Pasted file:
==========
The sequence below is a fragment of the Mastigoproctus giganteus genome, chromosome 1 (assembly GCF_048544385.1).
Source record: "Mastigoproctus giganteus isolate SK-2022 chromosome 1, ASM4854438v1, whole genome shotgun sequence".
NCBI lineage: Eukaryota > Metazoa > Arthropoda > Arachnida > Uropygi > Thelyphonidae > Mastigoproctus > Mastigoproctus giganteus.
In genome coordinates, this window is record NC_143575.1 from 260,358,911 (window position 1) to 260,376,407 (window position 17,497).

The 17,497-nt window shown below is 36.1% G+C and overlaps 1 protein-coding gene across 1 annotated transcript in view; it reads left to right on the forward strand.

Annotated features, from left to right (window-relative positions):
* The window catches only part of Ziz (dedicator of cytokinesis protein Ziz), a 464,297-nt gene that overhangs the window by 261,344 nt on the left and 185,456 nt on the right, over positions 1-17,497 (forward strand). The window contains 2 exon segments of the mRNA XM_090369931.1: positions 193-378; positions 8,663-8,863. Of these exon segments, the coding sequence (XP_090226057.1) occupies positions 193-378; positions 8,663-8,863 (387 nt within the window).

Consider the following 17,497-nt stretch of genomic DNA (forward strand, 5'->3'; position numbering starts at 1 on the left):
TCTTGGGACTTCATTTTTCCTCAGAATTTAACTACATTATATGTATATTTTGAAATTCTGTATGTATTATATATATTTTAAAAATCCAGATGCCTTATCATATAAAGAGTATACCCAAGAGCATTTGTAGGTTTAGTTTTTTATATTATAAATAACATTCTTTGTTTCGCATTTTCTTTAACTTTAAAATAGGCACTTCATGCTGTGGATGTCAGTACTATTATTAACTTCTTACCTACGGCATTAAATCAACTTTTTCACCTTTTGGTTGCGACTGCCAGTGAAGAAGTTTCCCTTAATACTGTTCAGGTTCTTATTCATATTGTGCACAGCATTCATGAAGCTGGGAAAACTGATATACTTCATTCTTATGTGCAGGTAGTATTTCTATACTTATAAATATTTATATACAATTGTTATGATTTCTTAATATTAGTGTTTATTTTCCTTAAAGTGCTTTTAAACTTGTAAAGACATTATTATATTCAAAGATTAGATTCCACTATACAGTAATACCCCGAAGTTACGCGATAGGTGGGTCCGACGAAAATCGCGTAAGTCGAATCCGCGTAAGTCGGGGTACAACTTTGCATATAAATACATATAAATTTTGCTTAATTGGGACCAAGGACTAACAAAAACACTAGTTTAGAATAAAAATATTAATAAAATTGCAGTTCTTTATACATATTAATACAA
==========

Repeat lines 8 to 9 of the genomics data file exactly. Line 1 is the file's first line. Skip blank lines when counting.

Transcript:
Consider the following 17,497-nt stretch of genomic DNA (forward strand, 5'->3'; position numbering starts at 1 on the left):
TCTTGGGACTTCATTTTTCCTCAGAATTTAACTACATTATATGTATATTTTGAAATTCTGTATGTATTATATATATTTTAAAAATCCAGATGCCTTATCATATAAAGAGTATACCCAAGAGCATTTGTAGGTTTAGTTTTTTATATTATAAATAACATTCTTTGTTTCGCATTTTCTTTAACTTTAAAATAGGCACTTCATGCTGTGGATGTCAGTACTATTATTAACTTCTTACCTACGGCATTAAATCAACTTTTTCACCTTTTGGTTGCGACTGCCAGTGAAGAAGTTTCCCTTAATACTGTTCAGGTTCTTATTCATATTGTGCACAGCATTCATGAAGCTGGGAAAACTGATATACTTCATTCTTATGTGCAGGTAGTATTTCTATACTTATAAATATTTATATACAATTGTTATGATTTCTTAATATTAGTGTTTATTTTCCTTAAAGTGCTTTTAAACTTGTAAAGACATTATTATATTCAAAGATTAGATTCCACTATACAGTAATACCCCGAAGTTACGCGATAGGTGGGTCCGACGAAAATCGCGTAAGTCGAATCCGCGTAAGTCGGGGTACAACTTTGCATATAAATACATATAAATTTTGCTTAATTGGGACCAAGGACTAACAAAAACACTAGTTTAGAATAAAAATATTAATAAAATTGCAGTTCTTTATACATATTAATACAA